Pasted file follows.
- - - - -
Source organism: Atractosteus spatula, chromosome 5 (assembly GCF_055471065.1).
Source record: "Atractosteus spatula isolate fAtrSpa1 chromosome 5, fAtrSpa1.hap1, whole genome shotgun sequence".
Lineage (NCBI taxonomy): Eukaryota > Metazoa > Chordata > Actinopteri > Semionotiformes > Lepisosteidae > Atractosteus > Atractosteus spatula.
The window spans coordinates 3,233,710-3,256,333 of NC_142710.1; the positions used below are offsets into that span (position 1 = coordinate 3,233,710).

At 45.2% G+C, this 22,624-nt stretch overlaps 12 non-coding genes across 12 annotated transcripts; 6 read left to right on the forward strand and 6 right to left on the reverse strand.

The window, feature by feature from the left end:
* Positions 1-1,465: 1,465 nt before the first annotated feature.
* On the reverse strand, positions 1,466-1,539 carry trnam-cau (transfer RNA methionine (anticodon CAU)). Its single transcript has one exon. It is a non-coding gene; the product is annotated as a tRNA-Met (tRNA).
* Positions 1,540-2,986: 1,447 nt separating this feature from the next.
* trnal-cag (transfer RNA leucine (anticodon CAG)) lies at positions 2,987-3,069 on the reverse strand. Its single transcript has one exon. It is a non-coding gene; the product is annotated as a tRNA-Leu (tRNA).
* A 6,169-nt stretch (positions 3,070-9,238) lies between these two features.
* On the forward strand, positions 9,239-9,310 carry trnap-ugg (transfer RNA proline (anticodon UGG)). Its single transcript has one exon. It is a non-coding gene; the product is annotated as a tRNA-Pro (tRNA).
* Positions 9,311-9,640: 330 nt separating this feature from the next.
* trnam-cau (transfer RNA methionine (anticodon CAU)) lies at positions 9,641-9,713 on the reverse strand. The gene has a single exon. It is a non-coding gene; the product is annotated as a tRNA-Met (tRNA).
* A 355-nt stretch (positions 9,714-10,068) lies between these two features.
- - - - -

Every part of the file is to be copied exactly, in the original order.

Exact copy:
Source organism: Atractosteus spatula, chromosome 5 (assembly GCF_055471065.1).
Source record: "Atractosteus spatula isolate fAtrSpa1 chromosome 5, fAtrSpa1.hap1, whole genome shotgun sequence".
Lineage (NCBI taxonomy): Eukaryota > Metazoa > Chordata > Actinopteri > Semionotiformes > Lepisosteidae > Atractosteus > Atractosteus spatula.
The window spans coordinates 3,233,710-3,256,333 of NC_142710.1; the positions used below are offsets into that span (position 1 = coordinate 3,233,710).

At 45.2% G+C, this 22,624-nt stretch overlaps 12 non-coding genes across 12 annotated transcripts; 6 read left to right on the forward strand and 6 right to left on the reverse strand.

The window, feature by feature from the left end:
* Positions 1-1,465: 1,465 nt before the first annotated feature.
* On the reverse strand, positions 1,466-1,539 carry trnam-cau (transfer RNA methionine (anticodon CAU)). Its single transcript has one exon. It is a non-coding gene; the product is annotated as a tRNA-Met (tRNA).
* Positions 1,540-2,986: 1,447 nt separating this feature from the next.
* trnal-cag (transfer RNA leucine (anticodon CAG)) lies at positions 2,987-3,069 on the reverse strand. Its single transcript has one exon. It is a non-coding gene; the product is annotated as a tRNA-Leu (tRNA).
* A 6,169-nt stretch (positions 3,070-9,238) lies between these two features.
* On the forward strand, positions 9,239-9,310 carry trnap-ugg (transfer RNA proline (anticodon UGG)). Its single transcript has one exon. It is a non-coding gene; the product is annotated as a tRNA-Pro (tRNA).
* Positions 9,311-9,640: 330 nt separating this feature from the next.
* trnam-cau (transfer RNA methionine (anticodon CAU)) lies at positions 9,641-9,713 on the reverse strand. The gene has a single exon. It is a non-coding gene; the product is annotated as a tRNA-Met (tRNA).
* A 355-nt stretch (positions 9,714-10,068) lies between these two features.